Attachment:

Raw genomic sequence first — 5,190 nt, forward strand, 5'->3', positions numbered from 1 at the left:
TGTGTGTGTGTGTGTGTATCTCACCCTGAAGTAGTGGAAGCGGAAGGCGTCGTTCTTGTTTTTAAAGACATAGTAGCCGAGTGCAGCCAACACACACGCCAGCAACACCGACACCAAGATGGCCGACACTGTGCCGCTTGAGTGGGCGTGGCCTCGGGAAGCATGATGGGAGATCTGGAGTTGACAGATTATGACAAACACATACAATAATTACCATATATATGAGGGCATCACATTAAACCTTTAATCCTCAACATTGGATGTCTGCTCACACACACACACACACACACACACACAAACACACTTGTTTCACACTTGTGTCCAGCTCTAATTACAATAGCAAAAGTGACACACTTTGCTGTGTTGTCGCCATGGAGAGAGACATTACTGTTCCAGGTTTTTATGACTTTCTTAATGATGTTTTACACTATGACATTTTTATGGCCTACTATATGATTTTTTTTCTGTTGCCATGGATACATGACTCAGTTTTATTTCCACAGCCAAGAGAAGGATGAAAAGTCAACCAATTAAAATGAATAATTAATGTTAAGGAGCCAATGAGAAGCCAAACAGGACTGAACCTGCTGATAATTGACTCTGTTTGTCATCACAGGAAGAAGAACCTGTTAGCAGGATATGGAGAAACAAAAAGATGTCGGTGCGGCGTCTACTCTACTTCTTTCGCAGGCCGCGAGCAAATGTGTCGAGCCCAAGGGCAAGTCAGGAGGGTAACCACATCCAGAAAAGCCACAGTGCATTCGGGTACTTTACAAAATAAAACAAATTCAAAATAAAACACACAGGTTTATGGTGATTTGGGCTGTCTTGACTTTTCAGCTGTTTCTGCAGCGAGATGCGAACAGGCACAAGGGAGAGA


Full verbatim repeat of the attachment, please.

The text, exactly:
Raw genomic sequence first — 5,190 nt, forward strand, 5'->3', positions numbered from 1 at the left:
TGTGTGTGTGTGTGTGTATCTCACCCTGAAGTAGTGGAAGCGGAAGGCGTCGTTCTTGTTTTTAAAGACATAGTAGCCGAGTGCAGCCAACACACACGCCAGCAACACCGACACCAAGATGGCCGACACTGTGCCGCTTGAGTGGGCGTGGCCTCGGGAAGCATGATGGGAGATCTGGAGTTGACAGATTATGACAAACACATACAATAATTACCATATATATGAGGGCATCACATTAAACCTTTAATCCTCAACATTGGATGTCTGCTCACACACACACACACACACACACACACAAACACACTTGTTTCACACTTGTGTCCAGCTCTAATTACAATAGCAAAAGTGACACACTTTGCTGTGTTGTCGCCATGGAGAGAGACATTACTGTTCCAGGTTTTTATGACTTTCTTAATGATGTTTTACACTATGACATTTTTATGGCCTACTATATGATTTTTTTTCTGTTGCCATGGATACATGACTCAGTTTTATTTCCACAGCCAAGAGAAGGATGAAAAGTCAACCAATTAAAATGAATAATTAATGTTAAGGAGCCAATGAGAAGCCAAACAGGACTGAACCTGCTGATAATTGACTCTGTTTGTCATCACAGGAAGAAGAACCTGTTAGCAGGATATGGAGAAACAAAAAGATGTCGGTGCGGCGTCTACTCTACTTCTTTCGCAGGCCGCGAGCAAATGTGTCGAGCCCAAGGGCAAGTCAGGAGGGTAACCACATCCAGAAAAGCCACAGTGCATTCGGGTACTTTACAAAATAAAACAAATTCAAAATAAAACACACAGGTTTATGGTGATTTGGGCTGTCTTGACTTTTCAGCTGTTTCTGCAGCGAGATGCGAACAGGCACAAGGGAGAGA